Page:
A few weeks ago a friend and I were glancing through a Christian magazine and noticed how often people referred to “God’s presence.” It’s a hot topic these days.
In his kindness and mercy, God often reveals his active presence to us. By “active” presence I mean God’s presence as distinct from his omnipresence and his promised presence, both of which we accept by faith. Whether we “feel” it or not, God is present when his Word is faithfully preached, when his people meet in Jesus’ name, when we celebrate the Lord’s supper, when we sing, and we were serve in his power (1 Tim. 6:13; 1 Cor. 5:4; Mt. 18:20; 1 Cor. 11:27-32; Acts 10:33; Eph. 5:18-19; 1 Pet. 4:10-11). At those times and others we can know that God is with us, empowering what we do.
But there are times when God makes his presence known more clearly, more tangibly. Like in 1 Cor. 14:25, when the secrets of a man’s heart are revealed by prophetic words and he declares, “God is really among you” (1 Cor. 14:25). We experience it when our hearts are flooded with peace, or we are suddenly aware of God’s greatness and majesty, or when someone is healed. It might come as well when God’s preached Word pierces to our heart and we find ourselves weeping at the Holy Spirit’s conviction or God’s mercy in Christ. We think, “God is really here.”
While God’s active, or manifest, presence is to be treasured and even sought after (Ps. 27:4; Ps. 105:4), there are some unhelpful perspectives about God’s presence we want to avoid.
1. We can’t manufacture God’s active presence.
Good intentions notwithstanding, no one can consistently and meaningfully “bring God’s manifest presence” to a group of people. No musician, no pastor, no singer, no preacher, no leader – nobody. That’s the work of the Holy Spirit and he functions on his own terms, not ours (John 3:8; 1 Cor. 12:11).
Of course, the Spirit uses means. When God’s Word is preached in an engaging, faithful, Christ-exalting way, people will often experience a greater awareness of God’s presence. When we sing biblical truths together, God will often make his presence known among us in a tangible way. It’s the rare Christian who hasn’t at some time experienced the nearness of God at a Sunday meeting.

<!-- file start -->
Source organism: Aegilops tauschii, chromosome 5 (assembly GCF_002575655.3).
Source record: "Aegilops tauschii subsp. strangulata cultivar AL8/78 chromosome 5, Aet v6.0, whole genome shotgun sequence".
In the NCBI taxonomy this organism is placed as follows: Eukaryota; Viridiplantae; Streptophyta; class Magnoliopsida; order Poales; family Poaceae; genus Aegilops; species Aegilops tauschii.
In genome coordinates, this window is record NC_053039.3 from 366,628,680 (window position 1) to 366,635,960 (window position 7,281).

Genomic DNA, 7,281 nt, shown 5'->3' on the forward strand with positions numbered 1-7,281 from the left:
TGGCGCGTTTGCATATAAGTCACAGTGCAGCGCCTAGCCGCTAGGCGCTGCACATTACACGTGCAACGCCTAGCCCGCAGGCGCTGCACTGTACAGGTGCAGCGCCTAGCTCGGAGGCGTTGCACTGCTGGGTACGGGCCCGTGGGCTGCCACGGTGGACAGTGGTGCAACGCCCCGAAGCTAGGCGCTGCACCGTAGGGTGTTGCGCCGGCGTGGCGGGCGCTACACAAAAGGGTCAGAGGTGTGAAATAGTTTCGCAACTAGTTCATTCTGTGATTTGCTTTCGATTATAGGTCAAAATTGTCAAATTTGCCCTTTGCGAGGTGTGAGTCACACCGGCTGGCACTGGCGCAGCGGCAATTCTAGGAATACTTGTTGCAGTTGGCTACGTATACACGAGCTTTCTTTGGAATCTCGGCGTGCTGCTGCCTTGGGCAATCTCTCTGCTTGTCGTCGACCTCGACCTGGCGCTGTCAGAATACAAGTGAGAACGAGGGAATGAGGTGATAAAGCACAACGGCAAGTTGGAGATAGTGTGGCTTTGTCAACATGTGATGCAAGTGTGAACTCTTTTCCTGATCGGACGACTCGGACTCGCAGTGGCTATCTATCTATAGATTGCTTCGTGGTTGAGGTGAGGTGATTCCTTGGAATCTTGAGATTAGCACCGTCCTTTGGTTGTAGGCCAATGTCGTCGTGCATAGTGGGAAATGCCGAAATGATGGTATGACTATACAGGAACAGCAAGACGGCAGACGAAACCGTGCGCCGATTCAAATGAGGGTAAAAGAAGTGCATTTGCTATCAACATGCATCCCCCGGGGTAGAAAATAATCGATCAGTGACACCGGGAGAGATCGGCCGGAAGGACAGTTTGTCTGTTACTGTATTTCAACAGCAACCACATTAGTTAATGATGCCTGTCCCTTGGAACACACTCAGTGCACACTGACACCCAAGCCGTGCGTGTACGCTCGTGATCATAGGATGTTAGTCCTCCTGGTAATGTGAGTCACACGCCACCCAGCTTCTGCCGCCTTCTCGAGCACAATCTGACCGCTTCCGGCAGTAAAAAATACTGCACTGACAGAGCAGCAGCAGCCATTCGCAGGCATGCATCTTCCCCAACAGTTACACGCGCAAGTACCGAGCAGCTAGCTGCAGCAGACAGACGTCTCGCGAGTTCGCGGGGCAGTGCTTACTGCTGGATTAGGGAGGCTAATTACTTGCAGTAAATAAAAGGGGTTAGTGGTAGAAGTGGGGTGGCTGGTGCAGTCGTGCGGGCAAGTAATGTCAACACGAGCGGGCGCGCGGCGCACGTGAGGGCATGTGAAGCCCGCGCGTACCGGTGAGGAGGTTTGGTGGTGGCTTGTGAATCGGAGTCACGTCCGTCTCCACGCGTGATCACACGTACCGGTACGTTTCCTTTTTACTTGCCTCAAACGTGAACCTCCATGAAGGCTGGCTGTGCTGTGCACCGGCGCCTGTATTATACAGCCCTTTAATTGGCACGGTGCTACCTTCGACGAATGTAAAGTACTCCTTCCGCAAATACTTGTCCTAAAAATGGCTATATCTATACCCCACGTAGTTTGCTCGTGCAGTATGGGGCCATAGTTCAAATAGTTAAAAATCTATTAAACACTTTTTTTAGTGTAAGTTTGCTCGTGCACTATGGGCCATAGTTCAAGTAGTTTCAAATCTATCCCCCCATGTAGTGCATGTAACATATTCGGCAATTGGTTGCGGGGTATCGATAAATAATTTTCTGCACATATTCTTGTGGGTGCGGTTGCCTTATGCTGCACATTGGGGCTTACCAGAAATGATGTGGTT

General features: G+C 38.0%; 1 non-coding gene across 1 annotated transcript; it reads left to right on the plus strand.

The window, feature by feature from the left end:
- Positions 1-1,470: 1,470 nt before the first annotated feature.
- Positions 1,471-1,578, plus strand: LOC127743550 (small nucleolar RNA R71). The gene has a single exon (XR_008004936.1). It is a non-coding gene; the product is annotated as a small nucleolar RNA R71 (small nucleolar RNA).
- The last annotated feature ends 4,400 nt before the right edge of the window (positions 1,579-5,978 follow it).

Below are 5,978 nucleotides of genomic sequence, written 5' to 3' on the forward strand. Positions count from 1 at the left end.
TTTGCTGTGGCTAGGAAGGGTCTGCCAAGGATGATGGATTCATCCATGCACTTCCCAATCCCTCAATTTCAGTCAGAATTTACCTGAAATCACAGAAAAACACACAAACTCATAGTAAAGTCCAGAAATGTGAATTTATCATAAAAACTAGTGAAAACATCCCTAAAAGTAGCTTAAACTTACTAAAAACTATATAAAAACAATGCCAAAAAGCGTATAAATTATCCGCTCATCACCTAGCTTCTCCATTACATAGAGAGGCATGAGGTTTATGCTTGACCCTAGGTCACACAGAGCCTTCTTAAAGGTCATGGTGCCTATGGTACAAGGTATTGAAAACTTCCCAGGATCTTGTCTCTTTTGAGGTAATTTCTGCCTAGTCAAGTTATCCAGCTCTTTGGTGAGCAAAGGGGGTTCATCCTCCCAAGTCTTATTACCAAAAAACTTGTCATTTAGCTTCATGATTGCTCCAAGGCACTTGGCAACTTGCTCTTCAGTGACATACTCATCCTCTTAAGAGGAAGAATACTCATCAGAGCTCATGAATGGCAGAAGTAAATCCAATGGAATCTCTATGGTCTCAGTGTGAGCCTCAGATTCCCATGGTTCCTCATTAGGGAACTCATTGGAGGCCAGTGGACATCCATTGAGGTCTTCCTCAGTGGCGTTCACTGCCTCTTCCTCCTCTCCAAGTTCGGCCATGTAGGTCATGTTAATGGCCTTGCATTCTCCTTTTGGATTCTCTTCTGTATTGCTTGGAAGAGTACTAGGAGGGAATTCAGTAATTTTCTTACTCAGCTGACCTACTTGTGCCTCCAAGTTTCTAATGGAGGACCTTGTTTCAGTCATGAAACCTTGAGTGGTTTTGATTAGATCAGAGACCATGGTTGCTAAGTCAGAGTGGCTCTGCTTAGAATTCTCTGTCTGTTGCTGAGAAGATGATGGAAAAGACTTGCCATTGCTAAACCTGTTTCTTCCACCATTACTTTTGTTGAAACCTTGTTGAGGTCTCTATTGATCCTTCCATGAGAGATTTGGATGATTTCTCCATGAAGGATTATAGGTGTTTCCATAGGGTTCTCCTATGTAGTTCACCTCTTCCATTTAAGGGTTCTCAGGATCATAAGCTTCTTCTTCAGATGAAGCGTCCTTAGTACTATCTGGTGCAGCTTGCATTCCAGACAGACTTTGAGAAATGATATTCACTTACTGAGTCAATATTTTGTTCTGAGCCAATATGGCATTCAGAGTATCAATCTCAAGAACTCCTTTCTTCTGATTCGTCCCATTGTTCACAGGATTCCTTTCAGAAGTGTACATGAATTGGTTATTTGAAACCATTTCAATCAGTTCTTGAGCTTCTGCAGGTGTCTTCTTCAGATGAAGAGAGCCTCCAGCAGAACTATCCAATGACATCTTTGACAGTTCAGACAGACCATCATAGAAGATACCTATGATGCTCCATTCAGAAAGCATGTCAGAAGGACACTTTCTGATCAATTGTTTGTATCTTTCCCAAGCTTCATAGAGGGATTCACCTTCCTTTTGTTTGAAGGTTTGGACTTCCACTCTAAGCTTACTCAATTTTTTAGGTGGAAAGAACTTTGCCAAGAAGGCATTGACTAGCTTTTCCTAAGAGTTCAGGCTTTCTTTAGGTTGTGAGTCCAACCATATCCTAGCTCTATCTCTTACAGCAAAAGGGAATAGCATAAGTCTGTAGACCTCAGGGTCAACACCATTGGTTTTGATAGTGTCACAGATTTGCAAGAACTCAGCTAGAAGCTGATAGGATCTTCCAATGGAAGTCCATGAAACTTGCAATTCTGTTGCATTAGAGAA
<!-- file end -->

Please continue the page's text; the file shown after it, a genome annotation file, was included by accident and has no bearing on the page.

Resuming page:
The richness of those experiences can tempt leaders to think our ultimate goal is helping people experience the presence of God. Well, yes and no. If “helping people” means doing everything I can to exalt the glory of Jesus in their minds, hearts, and wills through biblically informed words and actions, then yes. But if my goal is to have people “feel something,” and if the measure of my success is the degree of emotional fervor in the room, I’ll tend to use what ever means I can to produce that emotional response. I may start to believe my song, my leadership, my voice, my set list, or my playing will bring God’s presence. And it’s possible I’ll begin to view every experience, regardless of its source, as the result of an encounter with God.
One year John Piper spoke at our WorshipGod conference. Before his message I told him that while the conference was going great, it was going to be even better because he was speaking. In inimitable Piper fashion, he challenged my perception that any man, even John Piper, could insure that “God was going to show up.” To be clear, God did “show up” and we were greatly encouraged. But John’s point is true – no man can guarantee the active presence of God. And we shouldn’t try to manufacture it.
2. We can’t market God’s active presence.
Marketing God’s presence refers to promoting my ministry, song, book, or concert on the basis of how consistently people experience God’s presence as a result.
I recently received a promo for a Christian artist who said his ministry goal is to “take people into the presence of Jesus Christ where there, they are forever changed by His amazing love!” Actually, I can’t take people into the presence of Christ. But I can proclaim the gospel that assures us we have been brought near to the Father through the finished atoning work of Christ (Heb. 10:19-22). I leave it to the Holy Spirit to apply that to people’s hearts.
I’ve been invited to attend conferences, download songs, attend concerts, buy books, and listen to preachers who all claim they will bring me into God’s presence – for a price. But we can’t buy the presence of God. Simon the Magician realized that when he saw the disciples laying their hands on people with dramatic effect. He offered them cold cash, saying, “Give me this power.” Peter rebuked him.
God’s power, like God’s presence, can’t be bought or sold. God doesn’t call us so much to be facilitators of his glory as faithful to the gospel. Our job isn’t to create an “environment of excitement” but an environment of response to the true God through the gospel in the power of the Spirit.
If I want people to spend money for something related to my ministry, I want to be clear that it’s for production costs, salaries, resources, and a commitment to be faithful to God’s Word – not because it will bring them into the presence of God.
Tomorrow, I want to take a more positive tone and share some thoughts on the dangers of minimizing God’s presence.
It has been this attitude that God can be called up like the spirit of Samuel whenever the worship team requires that has turned me off of Evangelical churches. I am very pleased that you are calling these charlatans out.
I love you and your ministry and this blog. There are some things you said in the first point that I believe were either 1) unintentionally confusing or 2) a true articulation that I disagree with.
I agree with your opening paragraphs regarding the varying ways we experience God’s presence, and that at times His presence is “manifest” or “tangible”.